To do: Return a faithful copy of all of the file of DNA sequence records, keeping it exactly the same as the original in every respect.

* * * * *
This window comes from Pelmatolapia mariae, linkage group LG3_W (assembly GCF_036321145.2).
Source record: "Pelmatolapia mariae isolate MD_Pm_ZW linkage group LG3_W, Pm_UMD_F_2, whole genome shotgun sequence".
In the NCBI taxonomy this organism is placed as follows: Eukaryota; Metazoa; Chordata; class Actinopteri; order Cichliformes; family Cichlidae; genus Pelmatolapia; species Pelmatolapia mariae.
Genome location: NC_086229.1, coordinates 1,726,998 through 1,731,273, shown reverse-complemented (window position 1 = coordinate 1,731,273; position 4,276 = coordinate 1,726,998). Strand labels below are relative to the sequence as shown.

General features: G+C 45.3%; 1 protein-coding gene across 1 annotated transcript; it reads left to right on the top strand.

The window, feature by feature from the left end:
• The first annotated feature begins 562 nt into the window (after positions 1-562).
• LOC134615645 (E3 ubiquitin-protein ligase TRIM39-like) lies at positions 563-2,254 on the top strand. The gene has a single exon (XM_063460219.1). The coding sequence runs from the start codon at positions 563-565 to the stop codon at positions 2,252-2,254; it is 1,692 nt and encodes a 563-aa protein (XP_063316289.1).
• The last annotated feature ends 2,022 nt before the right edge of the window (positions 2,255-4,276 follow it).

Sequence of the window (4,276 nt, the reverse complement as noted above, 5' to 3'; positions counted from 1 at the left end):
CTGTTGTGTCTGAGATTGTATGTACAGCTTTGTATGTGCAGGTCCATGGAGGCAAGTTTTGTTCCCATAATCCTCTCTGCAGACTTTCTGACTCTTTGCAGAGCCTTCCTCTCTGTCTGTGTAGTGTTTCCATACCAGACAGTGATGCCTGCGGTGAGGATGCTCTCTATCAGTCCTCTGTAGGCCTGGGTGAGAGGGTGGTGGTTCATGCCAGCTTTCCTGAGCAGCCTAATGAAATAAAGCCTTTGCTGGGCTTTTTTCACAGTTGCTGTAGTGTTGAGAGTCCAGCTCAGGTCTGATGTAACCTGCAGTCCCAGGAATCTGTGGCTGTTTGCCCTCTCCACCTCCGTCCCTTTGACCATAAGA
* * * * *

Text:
This window comes from Pelmatolapia mariae, linkage group LG3_W (assembly GCF_036321145.2).
Source record: "Pelmatolapia mariae isolate MD_Pm_ZW linkage group LG3_W, Pm_UMD_F_2, whole genome shotgun sequence".
In the NCBI taxonomy this organism is placed as follows: Eukaryota; Metazoa; Chordata; class Actinopteri; order Cichliformes; family Cichlidae; genus Pelmatolapia; species Pelmatolapia mariae.
Genome location: NC_086229.1, coordinates 1,726,998 through 1,731,273, shown reverse-complemented (window position 1 = coordinate 1,731,273; position 4,276 = coordinate 1,726,998). Strand labels below are relative to the sequence as shown.

General features: G+C 45.3%; 1 protein-coding gene across 1 annotated transcript; it reads left to right on the top strand.

The window, feature by feature from the left end:
• The first annotated feature begins 562 nt into the window (after positions 1-562).
• LOC134615645 (E3 ubiquitin-protein ligase TRIM39-like) lies at positions 563-2,254 on the top strand. The gene has a single exon (XM_063460219.1). The coding sequence runs from the start codon at positions 563-565 to the stop codon at positions 2,252-2,254; it is 1,692 nt and encodes a 563-aa protein (XP_063316289.1).
• The last annotated feature ends 2,022 nt before the right edge of the window (positions 2,255-4,276 follow it).

Sequence of the window (4,276 nt, the reverse complement as noted above, 5' to 3'; positions counted from 1 at the left end):
CTGTTGTGTCTGAGATTGTATGTACAGCTTTGTATGTGCAGGTCCATGGAGGCAAGTTTTGTTCCCATAATCCTCTCTGCAGACTTTCTGACTCTTTGCAGAGCCTTCCTCTCTGTCTGTGTAGTGTTTCCATACCAGACAGTGATGCCTGCGGTGAGGATGCTCTCTATCAGTCCTCTGTAGGCCTGGGTGAGAGGGTGGTGGTTCATGCCAGCTTTCCTGAGCAGCCTAATGAAATAAAGCCTTTGCTGGGCTTTTTTCACAGTTGCTGTAGTGTTGAGAGTCCAGCTCAGGTCTGATGTAACCTGCAGTCCCAGGAATCTGTGGCTGTTTGCCCTCTCCACCTCCGTCCCTTTGACCATAAGA